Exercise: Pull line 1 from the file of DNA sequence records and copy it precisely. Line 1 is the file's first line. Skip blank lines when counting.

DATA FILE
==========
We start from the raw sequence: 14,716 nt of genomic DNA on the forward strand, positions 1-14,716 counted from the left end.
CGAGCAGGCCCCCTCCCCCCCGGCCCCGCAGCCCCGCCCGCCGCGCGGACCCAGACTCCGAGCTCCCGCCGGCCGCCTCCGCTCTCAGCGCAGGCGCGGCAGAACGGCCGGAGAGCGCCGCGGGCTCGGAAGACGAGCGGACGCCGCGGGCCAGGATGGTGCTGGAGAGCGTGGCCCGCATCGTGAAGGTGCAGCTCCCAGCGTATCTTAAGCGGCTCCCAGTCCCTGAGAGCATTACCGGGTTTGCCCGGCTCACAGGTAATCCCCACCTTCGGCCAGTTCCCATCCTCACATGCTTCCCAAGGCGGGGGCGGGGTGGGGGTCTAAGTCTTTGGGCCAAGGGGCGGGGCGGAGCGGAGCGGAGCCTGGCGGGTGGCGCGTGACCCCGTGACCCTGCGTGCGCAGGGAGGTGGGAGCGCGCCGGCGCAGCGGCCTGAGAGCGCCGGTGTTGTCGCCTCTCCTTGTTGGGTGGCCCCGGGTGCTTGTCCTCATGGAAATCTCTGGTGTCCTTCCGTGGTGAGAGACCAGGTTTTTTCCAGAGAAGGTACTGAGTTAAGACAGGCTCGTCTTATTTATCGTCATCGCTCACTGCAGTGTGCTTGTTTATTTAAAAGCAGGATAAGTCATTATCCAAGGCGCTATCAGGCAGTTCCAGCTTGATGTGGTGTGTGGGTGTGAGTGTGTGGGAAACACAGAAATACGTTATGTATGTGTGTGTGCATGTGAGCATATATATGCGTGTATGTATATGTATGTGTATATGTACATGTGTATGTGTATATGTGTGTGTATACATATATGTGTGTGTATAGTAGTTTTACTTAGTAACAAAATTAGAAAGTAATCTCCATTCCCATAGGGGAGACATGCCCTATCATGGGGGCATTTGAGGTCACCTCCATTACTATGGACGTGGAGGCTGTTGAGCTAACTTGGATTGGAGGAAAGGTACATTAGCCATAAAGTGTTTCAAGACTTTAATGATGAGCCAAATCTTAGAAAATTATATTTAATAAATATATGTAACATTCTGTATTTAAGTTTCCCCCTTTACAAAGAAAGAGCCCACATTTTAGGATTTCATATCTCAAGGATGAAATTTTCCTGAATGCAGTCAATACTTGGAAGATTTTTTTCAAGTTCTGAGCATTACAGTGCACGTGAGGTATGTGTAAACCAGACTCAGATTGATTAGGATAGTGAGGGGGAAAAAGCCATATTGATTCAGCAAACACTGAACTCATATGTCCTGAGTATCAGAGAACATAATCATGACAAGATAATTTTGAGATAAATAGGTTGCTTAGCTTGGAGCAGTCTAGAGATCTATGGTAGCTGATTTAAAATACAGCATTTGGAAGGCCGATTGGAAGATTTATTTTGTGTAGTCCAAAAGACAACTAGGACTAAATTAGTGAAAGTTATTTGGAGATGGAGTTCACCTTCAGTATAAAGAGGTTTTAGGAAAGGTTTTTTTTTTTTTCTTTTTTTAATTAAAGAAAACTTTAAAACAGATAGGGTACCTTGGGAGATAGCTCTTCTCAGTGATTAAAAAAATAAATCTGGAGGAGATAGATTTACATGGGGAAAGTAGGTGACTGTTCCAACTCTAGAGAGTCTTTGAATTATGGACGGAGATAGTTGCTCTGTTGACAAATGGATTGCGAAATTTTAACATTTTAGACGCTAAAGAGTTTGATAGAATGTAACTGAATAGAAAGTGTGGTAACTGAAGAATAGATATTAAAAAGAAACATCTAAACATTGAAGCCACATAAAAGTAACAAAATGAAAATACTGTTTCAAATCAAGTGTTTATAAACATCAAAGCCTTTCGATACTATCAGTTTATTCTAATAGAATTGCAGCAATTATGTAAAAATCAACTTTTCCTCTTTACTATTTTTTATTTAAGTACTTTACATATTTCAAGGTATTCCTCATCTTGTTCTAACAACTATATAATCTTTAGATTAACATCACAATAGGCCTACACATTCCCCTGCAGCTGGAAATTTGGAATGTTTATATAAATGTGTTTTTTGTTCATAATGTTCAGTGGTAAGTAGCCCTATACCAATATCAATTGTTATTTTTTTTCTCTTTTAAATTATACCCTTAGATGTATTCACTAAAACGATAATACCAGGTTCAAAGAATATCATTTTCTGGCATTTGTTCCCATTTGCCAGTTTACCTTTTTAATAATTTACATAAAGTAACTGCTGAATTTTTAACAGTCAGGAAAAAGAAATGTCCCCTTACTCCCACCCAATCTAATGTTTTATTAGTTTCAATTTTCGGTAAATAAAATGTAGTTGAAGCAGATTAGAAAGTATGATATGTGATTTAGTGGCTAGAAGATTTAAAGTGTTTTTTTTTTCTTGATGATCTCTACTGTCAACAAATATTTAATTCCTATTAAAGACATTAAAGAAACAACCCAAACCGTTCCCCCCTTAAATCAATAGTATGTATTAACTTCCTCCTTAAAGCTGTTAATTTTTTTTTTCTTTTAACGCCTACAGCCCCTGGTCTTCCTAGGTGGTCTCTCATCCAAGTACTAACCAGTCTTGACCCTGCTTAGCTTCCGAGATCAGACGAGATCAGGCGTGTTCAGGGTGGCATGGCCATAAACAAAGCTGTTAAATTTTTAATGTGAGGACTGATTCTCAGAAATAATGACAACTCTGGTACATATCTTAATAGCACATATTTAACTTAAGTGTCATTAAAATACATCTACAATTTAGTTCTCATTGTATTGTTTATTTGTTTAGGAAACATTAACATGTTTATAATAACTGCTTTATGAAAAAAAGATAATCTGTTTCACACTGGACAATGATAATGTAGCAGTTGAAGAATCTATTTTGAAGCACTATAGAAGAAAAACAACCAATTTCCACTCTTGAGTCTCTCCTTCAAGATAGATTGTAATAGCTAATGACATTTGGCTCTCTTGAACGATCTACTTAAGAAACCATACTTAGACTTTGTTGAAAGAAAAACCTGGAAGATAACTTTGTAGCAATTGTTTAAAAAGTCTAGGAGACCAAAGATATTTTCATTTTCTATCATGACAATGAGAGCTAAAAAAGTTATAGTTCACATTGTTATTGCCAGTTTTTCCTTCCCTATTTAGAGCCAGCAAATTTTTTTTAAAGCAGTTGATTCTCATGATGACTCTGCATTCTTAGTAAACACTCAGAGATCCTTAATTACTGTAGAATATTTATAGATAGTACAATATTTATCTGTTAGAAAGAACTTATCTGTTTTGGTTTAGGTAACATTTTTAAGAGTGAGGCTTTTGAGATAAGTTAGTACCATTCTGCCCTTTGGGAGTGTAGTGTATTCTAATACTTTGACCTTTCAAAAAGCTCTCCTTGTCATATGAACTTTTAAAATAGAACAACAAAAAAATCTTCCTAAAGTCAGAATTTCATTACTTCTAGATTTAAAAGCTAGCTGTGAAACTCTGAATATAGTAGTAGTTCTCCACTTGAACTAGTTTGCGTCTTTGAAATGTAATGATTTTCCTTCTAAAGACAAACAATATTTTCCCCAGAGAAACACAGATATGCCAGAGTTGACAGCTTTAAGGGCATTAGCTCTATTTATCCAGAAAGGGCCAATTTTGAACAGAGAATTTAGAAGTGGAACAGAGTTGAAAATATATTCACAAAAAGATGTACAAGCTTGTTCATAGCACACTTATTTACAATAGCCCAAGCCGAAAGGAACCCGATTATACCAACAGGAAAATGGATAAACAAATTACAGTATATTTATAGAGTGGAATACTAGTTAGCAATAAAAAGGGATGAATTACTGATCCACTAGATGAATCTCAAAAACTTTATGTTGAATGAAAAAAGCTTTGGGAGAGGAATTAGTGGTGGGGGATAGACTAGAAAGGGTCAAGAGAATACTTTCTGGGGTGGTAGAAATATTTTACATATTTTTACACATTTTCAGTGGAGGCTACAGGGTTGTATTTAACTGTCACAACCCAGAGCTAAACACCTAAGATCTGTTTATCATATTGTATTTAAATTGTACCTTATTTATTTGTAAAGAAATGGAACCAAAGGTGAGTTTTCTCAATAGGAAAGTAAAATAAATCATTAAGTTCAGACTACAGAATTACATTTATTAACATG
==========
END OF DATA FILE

We start from the raw sequence: 14,716 nt of genomic DNA on the forward strand, positions 1-14,716 counted from the left end.